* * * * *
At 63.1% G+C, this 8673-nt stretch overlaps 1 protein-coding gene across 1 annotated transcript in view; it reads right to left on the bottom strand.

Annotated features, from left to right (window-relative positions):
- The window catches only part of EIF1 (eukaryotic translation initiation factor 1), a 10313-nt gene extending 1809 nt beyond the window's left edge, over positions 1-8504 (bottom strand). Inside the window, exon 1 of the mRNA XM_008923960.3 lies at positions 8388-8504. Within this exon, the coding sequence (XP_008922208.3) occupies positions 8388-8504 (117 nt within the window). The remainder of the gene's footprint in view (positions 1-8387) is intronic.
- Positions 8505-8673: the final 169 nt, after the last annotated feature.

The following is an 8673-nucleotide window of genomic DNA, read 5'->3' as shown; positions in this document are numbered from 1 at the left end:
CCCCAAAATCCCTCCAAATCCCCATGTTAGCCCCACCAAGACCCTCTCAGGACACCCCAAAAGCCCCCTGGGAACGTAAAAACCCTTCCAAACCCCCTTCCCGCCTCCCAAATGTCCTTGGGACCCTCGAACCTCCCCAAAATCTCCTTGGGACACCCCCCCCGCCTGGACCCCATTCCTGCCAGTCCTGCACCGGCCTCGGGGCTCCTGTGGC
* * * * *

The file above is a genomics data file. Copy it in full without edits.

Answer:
At 63.1% G+C, this 8673-nt stretch overlaps 1 protein-coding gene across 1 annotated transcript in view; it reads right to left on the bottom strand.

Annotated features, from left to right (window-relative positions):
- The window catches only part of EIF1 (eukaryotic translation initiation factor 1), a 10313-nt gene extending 1809 nt beyond the window's left edge, over positions 1-8504 (bottom strand). Inside the window, exon 1 of the mRNA XM_008923960.3 lies at positions 8388-8504. Within this exon, the coding sequence (XP_008922208.3) occupies positions 8388-8504 (117 nt within the window). The remainder of the gene's footprint in view (positions 1-8387) is intronic.
- Positions 8505-8673: the final 169 nt, after the last annotated feature.

The following is an 8673-nucleotide window of genomic DNA, read 5'->3' as shown; positions in this document are numbered from 1 at the left end:
CCCCAAAATCCCTCCAAATCCCCATGTTAGCCCCACCAAGACCCTCTCAGGACACCCCAAAAGCCCCCTGGGAACGTAAAAACCCTTCCAAACCCCCTTCCCGCCTCCCAAATGTCCTTGGGACCCTCGAACCTCCCCAAAATCTCCTTGGGACACCCCCCCCGCCTGGACCCCATTCCTGCCAGTCCTGCACCGGCCTCGGGGCTCCTGTGGC